Coming Home 8


Early in the morning on Christmas Eve, Thalassa found her mother alone in the kitchen.

“Have you got a minute, Ma?” she asked. “I’ve got something I need to talk to you about, and it’s neither simple nor easy.”

Her mother looked worried.

“It’s not bad!” Thalassa said quickly. “Or at least it doesn’t have to be. It’s an opportunity. For me. Or maybe even for all of us.”

“Well, in that case,” said Cinnamon, breaking into a smile and a sigh of relief and pleasure.


“Clue me in, daughter-mine,” she said.

Thalassa smiled, more to herself than to her mother. She expected her mom to rush to embrace any opportunity, especially any opportunity that presented itself to her favorite and only daughter. But this one came with a price. This one came with the need to ask a huge favor.

Her mom looked like she could handle it. Thalassa had been pleasantly surprised by her mother’s health and spirits. The house and garden were well-kept and the kitchen well-stocked. Her mother seemed to have energy to spare.


“I haven’t accepted it yet,” Thalassa began. She’d learned as a teen that if her mom felt like she was part of the decision-making process, it was a lot easier for her to get to do what she wanted.

“But you will,” replied her mom.

“I seriously haven’t decided,” said Thalassa.


“Right,” said Cinnamon, “which is why you’re bringing it up now.”

“It’s a big deal,”Thalassa continued. “And it won’t just affect me. It’ll affect you and the kids, and even Stellar, too, I suppose.”

“What will affect me?” said Kumar who’d come in for his breakfast cookie.

“Something I’m thinking about,” replied Thalassa.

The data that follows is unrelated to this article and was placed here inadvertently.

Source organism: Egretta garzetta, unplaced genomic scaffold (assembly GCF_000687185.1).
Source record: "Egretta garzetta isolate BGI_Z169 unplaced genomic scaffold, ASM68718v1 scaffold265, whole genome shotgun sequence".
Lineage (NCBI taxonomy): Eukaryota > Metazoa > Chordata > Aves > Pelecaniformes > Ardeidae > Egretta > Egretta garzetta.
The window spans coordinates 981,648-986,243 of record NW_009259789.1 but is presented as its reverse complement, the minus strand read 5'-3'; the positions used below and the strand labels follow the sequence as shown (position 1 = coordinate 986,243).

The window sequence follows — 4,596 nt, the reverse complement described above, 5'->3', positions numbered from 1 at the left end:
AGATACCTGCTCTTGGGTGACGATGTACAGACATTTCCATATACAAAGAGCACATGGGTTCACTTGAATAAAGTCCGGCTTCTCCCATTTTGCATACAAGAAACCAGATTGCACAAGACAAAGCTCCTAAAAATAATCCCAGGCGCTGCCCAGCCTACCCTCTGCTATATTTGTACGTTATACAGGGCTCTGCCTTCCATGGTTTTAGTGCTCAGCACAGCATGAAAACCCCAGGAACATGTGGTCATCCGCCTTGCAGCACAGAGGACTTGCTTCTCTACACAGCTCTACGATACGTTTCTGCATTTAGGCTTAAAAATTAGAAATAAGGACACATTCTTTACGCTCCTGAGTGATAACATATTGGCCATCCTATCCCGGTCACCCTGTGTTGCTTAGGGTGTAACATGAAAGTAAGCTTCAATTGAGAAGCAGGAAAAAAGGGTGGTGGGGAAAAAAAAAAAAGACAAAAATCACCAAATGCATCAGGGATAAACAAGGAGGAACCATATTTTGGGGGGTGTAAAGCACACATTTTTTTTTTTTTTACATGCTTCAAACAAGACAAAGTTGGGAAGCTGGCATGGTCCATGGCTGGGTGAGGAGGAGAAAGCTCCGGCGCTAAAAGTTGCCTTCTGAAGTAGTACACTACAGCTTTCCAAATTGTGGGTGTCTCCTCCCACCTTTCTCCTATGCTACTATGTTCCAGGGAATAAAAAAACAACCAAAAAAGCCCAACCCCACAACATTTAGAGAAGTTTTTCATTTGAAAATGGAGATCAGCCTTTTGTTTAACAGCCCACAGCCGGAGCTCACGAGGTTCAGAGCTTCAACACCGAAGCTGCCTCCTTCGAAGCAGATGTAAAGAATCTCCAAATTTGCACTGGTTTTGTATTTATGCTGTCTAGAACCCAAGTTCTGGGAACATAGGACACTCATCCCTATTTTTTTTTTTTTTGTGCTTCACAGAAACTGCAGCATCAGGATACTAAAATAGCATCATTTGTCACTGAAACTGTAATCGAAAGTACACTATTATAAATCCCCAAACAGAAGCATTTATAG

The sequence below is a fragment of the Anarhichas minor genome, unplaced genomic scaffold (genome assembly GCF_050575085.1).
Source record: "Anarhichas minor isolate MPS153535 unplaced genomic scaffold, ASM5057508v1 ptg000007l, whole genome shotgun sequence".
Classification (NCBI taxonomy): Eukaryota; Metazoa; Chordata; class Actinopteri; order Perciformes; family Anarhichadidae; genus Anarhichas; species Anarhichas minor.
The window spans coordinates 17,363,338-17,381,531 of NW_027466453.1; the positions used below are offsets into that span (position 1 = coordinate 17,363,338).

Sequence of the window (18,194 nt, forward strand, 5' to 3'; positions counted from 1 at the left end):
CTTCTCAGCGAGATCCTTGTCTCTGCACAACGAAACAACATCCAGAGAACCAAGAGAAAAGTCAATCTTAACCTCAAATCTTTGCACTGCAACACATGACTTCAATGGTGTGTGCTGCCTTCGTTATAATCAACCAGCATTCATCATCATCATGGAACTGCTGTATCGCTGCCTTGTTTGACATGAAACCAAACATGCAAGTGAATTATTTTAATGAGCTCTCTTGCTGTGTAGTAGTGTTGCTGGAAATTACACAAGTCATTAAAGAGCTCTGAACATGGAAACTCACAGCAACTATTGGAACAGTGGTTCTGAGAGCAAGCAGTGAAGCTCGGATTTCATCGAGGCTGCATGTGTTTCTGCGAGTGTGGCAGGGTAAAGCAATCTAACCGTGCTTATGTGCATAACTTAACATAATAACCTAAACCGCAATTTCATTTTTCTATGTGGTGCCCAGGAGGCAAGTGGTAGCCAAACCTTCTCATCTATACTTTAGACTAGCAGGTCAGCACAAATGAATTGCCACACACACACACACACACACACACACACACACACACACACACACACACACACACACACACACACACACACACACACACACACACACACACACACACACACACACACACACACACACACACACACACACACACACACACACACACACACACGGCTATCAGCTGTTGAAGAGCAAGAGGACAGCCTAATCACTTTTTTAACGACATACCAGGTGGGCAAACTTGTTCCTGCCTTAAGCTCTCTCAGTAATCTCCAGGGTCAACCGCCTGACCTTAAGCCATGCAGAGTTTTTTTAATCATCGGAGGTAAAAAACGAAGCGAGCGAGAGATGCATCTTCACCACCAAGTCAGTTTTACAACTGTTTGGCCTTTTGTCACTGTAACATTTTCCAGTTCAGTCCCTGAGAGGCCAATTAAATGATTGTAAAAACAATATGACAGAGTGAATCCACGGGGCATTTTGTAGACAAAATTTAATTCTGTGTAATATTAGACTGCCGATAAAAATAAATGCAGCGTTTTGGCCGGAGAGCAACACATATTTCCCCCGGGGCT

“As long as I get cookies for breakfast, everything’s OK by me!” Kumar chuckled.


“I’m guessing this is a professional decision,” said Cinnamon. “About your job.”

“It is,” replied Thalassa. When Kumar took his cookie downstairs, she explained that she’d been offered a position through Doctors Without Borders at a refugee camp in Turkey. “They need my expertise,” she said.

“Then what’s the issue?”

“It’s not in a secure area. It’s dangerous. I can’t bring the kids.”

“Ah,” said Cinnamon.

“Yeah,” said Thalassa. “It’s been kind of scary a few times already. Calcutta was pretty rough. That’s why I took the administrative job in Brussels. It seemed better for all of us. But it’s not a good use of my skills, Ma, sitting behind a desk. My specializations can really help out there in the field. It’s just that, well. Those places are no places for kids.”

“So I guess that means you’re needing a safe place for them to stay,” said Cinnamon. “Does it mean that much to you to take the position?”

“Well, like I said, I haven’t decided yet. It’s not that long of an assignment–just three months. And I’m just checking my options to see if I can even consider it.”

“Right,” replied Cinnamon.


Cinnamon washed her hands and poured herself a cup of tea.

“You know there’s that opening in the free clinic in town if you’re interested. They could use your expertise, too,” she said. “I know you always feel like you need to do what you need to do. I know you want to have the freedom to always be able to make the best decision you can. Your kids are important, and they need you. And there are sick people even here that could be helped by you. But I suppose you also feel that where the need is greatest, that’s where you need to be.” Cinnamon sighed. “Whatever you feel pulled to do, do it. Your kids can stay here with me and Stellar.”

Her mom sighed once more, a heavy sigh this time, and walked out of the kitchen.

There were needs, and there were needs, thought Thalassa. Her children would have their needs met here. Any other general practitioner could fill the opening at the free clinic. But there weren’t that many doctors with the specific combination of skills–medical, linguistic, clinical, personal, and psychological–to be able to serve at the refugee camp.

She wasn’t afraid of the danger for herself, and if her children were assured of a safe life here, then did it matter that much if she put herself in a position requiring extra vigilance while serving those who needed her?

Well, she didn’t have to make up her mind today. It was Christmas Eve and there were carols to sing and neighbors to visit and stories to tell before the big celebration tomorrow.


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